In a portion of the complaint that broadens the gender bias allegations to the consumer care division, Vera Santangelo, a financial specialist in that unit, said that despite several exceptional performance awards, she received less pay than male colleagues and was subjected to sexual harassment and retaliation for reporting the harassment.

Ms. Santangelo alleged a senior attorney for Bayer HealthCare repeatedly made comments about her body and her attire and once made an inappropriate comment to her during an elevator ride.

She sought help from an on-site counselor and reported the incident to a company hotline, Bayer’s corporate ombudsman and an official in human resources, the complaint said.

When the harassment did not stop, according to the complaint, she confided in her manager who “dismissed or diminished her concerns and … made it seem like the sexual harassment she was experiencing was her fault or her problem.”

In a subsequent performance review, the complaint said, her manager said she was “too emotional” and threatened to lower her rating, which could prevent her from receiving a pay raise and make her ineligible for future promotions. She is currently on a short-term medical leave related to stress caused by the harassment, the complaint said.

A campaign on Facebook is calling for Saudi men to beat women who plan to drive cars in a protest next month, AFP reports.

“The Iqal Campaign: June 17 for preventing women from driving” advocates a cord be used to beat women who plan to drive. Women are not allowed to drive in Saudi Arabia.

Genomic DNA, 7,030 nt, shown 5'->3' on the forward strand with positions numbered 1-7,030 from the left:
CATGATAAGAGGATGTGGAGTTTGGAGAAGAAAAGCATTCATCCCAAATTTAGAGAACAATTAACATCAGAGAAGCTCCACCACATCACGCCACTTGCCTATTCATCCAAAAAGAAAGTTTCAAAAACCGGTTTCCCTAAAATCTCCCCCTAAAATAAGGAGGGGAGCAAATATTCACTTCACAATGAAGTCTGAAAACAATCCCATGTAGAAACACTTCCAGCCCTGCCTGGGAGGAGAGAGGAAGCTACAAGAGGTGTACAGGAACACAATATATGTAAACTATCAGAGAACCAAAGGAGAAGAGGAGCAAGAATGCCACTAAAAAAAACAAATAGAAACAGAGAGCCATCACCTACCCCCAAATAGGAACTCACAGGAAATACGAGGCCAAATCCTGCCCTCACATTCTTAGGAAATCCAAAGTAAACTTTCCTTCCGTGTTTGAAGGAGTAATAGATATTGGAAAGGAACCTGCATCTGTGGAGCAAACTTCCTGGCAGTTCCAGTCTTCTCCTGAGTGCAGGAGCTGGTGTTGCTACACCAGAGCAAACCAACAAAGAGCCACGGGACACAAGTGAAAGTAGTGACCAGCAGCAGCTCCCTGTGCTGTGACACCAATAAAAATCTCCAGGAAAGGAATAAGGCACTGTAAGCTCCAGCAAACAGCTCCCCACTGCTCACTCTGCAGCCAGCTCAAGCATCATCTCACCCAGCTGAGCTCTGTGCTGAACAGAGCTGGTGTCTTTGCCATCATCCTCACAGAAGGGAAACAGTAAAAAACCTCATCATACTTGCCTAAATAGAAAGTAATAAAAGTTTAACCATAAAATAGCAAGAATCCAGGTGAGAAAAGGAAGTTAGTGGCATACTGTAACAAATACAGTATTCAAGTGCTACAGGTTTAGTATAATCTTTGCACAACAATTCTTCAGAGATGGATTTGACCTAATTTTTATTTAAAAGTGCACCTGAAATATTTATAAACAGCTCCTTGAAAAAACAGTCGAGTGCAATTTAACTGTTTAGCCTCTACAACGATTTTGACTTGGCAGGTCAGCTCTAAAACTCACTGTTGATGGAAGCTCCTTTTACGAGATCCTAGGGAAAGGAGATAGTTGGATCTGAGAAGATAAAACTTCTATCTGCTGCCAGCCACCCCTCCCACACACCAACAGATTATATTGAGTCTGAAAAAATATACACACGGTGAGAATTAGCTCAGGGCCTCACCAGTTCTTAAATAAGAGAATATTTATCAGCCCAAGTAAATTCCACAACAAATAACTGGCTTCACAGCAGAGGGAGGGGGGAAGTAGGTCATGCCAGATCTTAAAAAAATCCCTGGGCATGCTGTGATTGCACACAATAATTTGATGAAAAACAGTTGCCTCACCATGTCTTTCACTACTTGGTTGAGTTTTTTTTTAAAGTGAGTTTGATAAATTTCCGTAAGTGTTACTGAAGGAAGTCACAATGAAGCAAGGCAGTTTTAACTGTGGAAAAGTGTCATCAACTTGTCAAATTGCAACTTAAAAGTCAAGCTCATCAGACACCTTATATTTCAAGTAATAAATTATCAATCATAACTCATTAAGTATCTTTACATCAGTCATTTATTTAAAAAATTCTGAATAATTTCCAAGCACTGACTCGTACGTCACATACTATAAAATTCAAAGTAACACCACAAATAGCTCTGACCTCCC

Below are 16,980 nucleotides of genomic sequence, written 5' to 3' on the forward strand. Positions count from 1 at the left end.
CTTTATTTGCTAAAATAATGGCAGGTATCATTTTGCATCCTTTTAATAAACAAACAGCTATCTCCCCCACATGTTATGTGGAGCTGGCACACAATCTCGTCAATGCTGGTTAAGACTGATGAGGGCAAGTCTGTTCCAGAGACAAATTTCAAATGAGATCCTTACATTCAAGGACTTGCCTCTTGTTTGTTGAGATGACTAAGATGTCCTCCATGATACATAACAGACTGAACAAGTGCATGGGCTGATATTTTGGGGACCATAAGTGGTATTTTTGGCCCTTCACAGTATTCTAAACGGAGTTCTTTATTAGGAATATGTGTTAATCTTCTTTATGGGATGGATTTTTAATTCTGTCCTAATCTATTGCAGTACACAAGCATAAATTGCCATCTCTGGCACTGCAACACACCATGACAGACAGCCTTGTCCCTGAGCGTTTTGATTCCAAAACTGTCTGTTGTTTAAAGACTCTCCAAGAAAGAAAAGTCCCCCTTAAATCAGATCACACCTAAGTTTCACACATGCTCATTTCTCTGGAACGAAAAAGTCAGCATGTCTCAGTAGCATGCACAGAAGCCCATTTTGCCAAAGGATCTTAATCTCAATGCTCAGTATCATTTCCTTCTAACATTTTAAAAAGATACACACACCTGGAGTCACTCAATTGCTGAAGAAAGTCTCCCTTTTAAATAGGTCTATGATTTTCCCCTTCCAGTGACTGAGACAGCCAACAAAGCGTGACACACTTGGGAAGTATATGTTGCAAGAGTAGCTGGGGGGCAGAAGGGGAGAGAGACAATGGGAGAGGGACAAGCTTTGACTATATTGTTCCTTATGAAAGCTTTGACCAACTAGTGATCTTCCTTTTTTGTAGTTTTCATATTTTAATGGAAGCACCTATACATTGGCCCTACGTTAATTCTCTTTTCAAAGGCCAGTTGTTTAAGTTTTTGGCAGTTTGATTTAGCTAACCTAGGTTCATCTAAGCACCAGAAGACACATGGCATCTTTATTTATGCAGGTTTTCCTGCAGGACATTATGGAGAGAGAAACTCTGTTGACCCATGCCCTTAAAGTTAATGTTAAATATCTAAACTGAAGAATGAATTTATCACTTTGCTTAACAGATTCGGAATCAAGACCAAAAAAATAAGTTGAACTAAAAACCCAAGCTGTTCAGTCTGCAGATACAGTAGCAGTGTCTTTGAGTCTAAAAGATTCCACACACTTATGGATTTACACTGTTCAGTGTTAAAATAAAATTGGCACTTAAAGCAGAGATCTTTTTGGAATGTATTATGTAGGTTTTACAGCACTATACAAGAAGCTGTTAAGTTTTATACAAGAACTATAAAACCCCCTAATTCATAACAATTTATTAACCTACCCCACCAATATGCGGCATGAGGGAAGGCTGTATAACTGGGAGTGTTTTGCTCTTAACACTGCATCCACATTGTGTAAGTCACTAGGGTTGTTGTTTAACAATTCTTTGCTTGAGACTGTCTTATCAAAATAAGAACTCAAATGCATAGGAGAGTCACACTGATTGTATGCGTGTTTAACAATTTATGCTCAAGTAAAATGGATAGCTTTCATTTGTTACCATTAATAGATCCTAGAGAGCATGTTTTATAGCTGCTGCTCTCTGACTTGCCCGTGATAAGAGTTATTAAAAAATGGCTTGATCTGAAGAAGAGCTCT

Some 6,000 people have “liked” the campaign on Facebook.

It was created in response to female activist Manal al-Sharif, who created a page calling for Saudi women to defy the driving ban on June 17.

The Facebook page, called “Teach me how to drive so I can protect myself,” was removed after more than 12,000 people indicated their support. The campaign’s Twitter account also was deactivated.

Saudi Arabia is the only country in the world that bans women — both Saudi and foreign — from driving. The prohibition forces families to hire live-in drivers, and those who cannot afford the $300 to $400 a month for a driver must rely on male relatives to drive them to work, school, shopping or the doctor.

The issue is a highly emotional one in the kingdom, where women are also not allowed to vote, or even travel without their husbands’ or fathers’ permission.

About 800 Saudi people have signed a petition urging Saudi King Abdullah to release al-Sherif and to make a clear statement on women’s right to drive.

“We are fed up,” Waleed Aboul Khair, a lawyer and rights activists said. “Be frank,” he said, addressing the country’s rulers. “For the first time in the history of the kingdom, we have hundreds of people calling for the king to be frank.”

“The society has moved. The society is not silent anymore,” Aboul Khair said.

There is no written Saudi law banning women from driving, only fatwas, or religious edicts, by senior clerics that are enforced by police. King Abdullah has promised reforms in the past and has taken some tentative steps to ease restrictions on women. But the Saudi monarchy relies on Wahhabi clerics to give religious legitimacy to its rule and is deeply reluctant to defy their entrenched power.